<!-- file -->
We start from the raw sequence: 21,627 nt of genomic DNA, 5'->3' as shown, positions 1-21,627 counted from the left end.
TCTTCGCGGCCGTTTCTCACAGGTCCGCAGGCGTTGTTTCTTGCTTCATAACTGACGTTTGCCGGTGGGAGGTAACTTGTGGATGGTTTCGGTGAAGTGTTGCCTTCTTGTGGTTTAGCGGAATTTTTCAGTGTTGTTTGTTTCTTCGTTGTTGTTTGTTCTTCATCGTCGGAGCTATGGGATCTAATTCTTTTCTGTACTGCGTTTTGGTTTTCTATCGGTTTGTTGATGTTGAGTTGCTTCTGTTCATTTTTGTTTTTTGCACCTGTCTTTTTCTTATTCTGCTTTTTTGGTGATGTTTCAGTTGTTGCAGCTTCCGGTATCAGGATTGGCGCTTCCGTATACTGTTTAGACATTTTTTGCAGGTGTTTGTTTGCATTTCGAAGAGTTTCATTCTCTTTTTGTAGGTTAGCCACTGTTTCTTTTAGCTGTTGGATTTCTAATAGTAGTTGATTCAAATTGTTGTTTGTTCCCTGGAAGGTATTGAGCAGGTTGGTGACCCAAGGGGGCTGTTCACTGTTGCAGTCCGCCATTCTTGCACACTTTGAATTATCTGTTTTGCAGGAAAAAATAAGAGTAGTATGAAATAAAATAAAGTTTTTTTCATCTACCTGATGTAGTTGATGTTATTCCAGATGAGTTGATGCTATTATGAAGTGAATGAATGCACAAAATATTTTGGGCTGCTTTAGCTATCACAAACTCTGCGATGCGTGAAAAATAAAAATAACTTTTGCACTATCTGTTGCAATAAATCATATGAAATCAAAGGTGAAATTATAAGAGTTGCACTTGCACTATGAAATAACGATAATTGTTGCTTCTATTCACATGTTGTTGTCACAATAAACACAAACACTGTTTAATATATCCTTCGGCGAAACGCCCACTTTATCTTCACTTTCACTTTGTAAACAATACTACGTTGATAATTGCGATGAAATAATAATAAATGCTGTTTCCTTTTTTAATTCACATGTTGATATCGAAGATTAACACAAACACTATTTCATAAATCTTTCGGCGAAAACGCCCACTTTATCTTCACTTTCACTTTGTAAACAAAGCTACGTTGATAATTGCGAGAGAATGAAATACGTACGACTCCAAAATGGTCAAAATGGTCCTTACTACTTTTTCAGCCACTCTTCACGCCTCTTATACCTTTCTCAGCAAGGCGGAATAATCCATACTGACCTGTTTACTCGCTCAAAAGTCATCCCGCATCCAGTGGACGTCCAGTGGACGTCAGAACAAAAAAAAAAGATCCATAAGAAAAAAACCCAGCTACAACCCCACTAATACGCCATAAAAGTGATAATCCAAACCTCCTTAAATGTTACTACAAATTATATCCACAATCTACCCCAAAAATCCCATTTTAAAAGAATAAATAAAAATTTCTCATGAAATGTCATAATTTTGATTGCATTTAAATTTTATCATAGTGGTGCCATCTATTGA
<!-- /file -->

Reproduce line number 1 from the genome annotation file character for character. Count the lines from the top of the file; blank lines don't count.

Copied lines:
We start from the raw sequence: 21,627 nt of genomic DNA, 5'->3' as shown, positions 1-21,627 counted from the left end.